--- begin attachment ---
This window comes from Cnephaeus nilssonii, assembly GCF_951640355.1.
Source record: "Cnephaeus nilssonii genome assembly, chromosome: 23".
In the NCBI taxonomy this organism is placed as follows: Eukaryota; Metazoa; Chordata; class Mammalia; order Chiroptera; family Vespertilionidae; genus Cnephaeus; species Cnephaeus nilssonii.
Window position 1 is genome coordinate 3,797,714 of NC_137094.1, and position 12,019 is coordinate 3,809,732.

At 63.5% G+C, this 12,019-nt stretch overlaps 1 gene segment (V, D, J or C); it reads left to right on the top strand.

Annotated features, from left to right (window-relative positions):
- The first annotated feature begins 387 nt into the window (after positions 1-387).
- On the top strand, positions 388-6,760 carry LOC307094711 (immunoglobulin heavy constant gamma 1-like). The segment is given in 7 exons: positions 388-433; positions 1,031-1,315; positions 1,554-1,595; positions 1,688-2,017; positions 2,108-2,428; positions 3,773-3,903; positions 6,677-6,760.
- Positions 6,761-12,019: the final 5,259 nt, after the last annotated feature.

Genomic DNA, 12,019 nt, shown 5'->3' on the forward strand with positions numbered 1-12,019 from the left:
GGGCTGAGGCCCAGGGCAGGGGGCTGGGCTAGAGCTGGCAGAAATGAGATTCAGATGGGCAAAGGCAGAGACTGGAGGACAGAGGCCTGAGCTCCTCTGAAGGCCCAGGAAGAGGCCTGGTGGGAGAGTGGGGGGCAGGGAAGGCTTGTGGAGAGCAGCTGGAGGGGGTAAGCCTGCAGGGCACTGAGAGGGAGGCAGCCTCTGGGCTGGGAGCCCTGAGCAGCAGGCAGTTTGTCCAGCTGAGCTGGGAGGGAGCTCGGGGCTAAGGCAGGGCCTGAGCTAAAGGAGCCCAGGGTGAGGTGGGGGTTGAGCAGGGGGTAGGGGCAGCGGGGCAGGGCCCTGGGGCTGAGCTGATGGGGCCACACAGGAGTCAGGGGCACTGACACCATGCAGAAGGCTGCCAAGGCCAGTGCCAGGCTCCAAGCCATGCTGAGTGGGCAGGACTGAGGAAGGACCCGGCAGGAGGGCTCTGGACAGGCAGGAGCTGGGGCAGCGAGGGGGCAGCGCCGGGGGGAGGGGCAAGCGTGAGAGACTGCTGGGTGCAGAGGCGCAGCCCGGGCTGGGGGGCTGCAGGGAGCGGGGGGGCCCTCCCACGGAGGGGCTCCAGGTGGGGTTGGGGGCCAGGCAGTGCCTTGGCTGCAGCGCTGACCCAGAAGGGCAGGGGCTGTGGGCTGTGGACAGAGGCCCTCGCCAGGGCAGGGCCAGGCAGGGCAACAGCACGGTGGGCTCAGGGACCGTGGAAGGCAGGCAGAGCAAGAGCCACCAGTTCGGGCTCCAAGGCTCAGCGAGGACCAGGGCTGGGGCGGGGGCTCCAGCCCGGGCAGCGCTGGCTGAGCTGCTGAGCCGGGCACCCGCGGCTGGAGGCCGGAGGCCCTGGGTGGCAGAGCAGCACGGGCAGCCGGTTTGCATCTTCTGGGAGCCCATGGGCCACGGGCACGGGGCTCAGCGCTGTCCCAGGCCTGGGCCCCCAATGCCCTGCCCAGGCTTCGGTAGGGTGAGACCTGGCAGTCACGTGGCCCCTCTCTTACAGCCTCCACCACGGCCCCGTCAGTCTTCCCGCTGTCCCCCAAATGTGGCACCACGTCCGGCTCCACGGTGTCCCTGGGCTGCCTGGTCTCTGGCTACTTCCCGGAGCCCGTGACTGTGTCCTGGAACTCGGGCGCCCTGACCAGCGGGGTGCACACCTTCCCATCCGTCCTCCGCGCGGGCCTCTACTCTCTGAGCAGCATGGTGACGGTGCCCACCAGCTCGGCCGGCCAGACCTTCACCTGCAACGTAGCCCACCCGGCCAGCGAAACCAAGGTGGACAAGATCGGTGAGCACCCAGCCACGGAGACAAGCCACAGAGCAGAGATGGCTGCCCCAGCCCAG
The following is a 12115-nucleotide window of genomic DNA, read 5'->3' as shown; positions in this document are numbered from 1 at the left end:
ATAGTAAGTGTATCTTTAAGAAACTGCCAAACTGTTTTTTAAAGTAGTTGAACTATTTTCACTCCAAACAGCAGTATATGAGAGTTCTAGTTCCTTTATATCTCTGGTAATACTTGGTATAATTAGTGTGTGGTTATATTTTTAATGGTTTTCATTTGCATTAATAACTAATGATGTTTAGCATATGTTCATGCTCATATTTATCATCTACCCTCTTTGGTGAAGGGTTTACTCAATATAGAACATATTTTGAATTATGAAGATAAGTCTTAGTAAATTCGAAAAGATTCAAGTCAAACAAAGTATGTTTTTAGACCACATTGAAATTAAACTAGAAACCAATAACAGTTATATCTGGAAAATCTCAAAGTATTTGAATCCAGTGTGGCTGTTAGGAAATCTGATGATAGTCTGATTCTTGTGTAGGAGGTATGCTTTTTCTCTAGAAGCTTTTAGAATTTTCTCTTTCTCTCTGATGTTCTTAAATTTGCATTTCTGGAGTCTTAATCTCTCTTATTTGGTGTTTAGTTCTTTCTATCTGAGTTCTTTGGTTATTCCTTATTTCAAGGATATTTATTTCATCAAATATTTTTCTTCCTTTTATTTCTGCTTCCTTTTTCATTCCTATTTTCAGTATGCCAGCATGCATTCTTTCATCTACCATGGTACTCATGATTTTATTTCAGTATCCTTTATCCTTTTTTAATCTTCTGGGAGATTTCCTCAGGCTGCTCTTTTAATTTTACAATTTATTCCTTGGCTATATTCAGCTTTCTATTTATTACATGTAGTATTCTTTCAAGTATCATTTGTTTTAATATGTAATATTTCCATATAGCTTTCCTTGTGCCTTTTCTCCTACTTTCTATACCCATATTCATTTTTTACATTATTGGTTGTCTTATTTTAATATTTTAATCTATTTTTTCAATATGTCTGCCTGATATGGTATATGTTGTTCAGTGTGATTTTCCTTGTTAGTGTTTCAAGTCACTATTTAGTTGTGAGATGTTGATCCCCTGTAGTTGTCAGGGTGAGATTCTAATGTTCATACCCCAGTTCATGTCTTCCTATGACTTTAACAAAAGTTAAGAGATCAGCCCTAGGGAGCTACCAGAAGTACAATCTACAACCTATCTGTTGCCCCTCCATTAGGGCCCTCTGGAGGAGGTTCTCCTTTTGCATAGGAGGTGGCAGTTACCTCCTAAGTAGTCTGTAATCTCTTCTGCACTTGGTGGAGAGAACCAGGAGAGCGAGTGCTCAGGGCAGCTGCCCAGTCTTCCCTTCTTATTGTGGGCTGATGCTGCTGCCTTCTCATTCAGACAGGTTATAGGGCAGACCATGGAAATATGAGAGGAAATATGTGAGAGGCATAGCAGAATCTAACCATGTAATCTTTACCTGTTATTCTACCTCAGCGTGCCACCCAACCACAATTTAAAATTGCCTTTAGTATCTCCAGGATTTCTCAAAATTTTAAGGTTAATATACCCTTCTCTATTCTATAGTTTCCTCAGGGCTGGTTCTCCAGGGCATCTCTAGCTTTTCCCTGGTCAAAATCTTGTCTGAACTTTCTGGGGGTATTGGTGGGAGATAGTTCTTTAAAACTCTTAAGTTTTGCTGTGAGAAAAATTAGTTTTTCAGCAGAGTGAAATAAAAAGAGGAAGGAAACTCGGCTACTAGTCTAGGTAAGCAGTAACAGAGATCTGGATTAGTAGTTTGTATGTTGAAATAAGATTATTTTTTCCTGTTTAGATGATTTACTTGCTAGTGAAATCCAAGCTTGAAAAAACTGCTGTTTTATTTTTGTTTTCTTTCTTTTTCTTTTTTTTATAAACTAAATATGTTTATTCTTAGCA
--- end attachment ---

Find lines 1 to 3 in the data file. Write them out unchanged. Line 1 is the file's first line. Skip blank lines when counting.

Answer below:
This window comes from Cnephaeus nilssonii, assembly GCF_951640355.1.
Source record: "Cnephaeus nilssonii genome assembly, chromosome: 23".
In the NCBI taxonomy this organism is placed as follows: Eukaryota; Metazoa; Chordata; class Mammalia; order Chiroptera; family Vespertilionidae; genus Cnephaeus; species Cnephaeus nilssonii.